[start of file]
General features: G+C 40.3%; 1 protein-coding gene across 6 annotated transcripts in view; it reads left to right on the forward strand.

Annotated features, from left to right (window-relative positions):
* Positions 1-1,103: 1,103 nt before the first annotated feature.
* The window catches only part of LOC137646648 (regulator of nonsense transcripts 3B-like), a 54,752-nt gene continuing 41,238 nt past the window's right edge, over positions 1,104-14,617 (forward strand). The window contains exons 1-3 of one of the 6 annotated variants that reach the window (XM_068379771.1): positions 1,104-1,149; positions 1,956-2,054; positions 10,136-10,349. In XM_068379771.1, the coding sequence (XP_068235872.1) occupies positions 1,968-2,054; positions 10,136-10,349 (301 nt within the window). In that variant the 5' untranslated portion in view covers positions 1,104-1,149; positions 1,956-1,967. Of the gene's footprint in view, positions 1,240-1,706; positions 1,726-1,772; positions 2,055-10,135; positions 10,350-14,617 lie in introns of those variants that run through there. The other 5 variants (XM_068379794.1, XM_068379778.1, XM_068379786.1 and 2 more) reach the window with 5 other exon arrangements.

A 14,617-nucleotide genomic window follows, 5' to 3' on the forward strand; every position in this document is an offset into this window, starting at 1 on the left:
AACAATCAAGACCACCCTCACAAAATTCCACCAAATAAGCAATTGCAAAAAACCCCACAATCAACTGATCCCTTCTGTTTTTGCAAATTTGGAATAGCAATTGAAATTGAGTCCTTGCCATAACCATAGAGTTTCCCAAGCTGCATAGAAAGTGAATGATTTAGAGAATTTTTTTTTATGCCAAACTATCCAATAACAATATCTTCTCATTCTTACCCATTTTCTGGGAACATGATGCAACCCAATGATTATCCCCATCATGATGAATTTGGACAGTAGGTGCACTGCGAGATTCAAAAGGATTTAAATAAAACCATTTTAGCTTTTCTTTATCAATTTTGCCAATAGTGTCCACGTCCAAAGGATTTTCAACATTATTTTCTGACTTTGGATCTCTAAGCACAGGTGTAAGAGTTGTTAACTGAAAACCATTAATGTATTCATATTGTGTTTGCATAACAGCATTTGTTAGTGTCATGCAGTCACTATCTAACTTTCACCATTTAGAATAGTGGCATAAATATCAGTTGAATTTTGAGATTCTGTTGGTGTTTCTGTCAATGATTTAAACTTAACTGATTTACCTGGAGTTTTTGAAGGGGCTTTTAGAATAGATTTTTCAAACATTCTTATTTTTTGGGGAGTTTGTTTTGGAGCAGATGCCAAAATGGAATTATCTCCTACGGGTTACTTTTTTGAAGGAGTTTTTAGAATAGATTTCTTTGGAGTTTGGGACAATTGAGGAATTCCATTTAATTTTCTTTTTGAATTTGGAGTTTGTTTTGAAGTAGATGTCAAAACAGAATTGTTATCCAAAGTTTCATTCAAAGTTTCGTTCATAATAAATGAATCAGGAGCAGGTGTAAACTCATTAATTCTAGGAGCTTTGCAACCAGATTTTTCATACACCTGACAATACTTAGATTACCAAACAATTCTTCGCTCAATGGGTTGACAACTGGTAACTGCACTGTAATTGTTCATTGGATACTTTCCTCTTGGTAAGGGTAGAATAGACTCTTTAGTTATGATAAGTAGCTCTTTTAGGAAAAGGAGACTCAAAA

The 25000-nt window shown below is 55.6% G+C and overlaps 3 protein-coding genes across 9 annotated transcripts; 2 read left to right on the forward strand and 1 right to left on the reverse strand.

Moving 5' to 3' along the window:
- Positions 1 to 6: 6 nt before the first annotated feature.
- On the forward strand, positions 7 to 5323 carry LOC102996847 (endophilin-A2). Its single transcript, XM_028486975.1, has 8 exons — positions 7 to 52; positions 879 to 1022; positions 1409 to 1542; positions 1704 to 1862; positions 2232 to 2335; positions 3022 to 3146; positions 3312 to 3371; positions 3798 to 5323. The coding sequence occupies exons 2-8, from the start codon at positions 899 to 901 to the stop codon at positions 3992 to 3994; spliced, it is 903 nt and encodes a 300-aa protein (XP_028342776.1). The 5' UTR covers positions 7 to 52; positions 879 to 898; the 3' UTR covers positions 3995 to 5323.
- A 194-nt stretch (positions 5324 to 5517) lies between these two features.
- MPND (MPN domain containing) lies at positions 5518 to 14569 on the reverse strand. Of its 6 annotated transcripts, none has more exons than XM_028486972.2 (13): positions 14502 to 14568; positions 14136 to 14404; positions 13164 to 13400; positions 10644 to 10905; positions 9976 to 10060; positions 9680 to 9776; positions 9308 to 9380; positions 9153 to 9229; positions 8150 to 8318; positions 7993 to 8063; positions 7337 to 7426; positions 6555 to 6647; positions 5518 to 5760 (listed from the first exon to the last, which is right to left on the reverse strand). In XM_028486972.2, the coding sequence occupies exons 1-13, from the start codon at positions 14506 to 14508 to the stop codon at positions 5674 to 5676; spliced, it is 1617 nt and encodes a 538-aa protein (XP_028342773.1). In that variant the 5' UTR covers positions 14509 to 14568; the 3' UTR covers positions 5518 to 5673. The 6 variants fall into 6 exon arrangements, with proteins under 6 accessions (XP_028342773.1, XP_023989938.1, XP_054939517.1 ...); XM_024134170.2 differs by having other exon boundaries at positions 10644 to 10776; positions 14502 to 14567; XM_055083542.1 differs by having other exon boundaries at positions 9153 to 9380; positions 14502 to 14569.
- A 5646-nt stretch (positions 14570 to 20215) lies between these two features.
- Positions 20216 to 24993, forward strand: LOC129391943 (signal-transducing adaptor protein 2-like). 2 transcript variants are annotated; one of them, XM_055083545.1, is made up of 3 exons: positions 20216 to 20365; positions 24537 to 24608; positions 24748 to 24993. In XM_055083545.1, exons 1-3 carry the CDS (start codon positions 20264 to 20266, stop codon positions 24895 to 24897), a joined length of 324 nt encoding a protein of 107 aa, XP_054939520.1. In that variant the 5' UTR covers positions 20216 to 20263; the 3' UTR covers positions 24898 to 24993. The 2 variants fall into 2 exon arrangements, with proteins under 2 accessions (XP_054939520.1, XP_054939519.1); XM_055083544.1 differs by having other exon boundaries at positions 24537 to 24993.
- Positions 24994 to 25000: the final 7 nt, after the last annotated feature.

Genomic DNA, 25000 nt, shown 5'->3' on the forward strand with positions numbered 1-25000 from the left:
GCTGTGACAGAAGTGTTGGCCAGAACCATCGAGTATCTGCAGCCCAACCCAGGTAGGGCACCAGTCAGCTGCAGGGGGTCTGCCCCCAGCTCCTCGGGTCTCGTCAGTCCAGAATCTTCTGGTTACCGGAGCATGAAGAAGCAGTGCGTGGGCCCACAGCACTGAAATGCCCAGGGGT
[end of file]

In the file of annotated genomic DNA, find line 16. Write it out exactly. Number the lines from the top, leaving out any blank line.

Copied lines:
Genomic DNA, 25000 nt, shown 5'->3' on the forward strand with positions numbered 1-25000 from the left: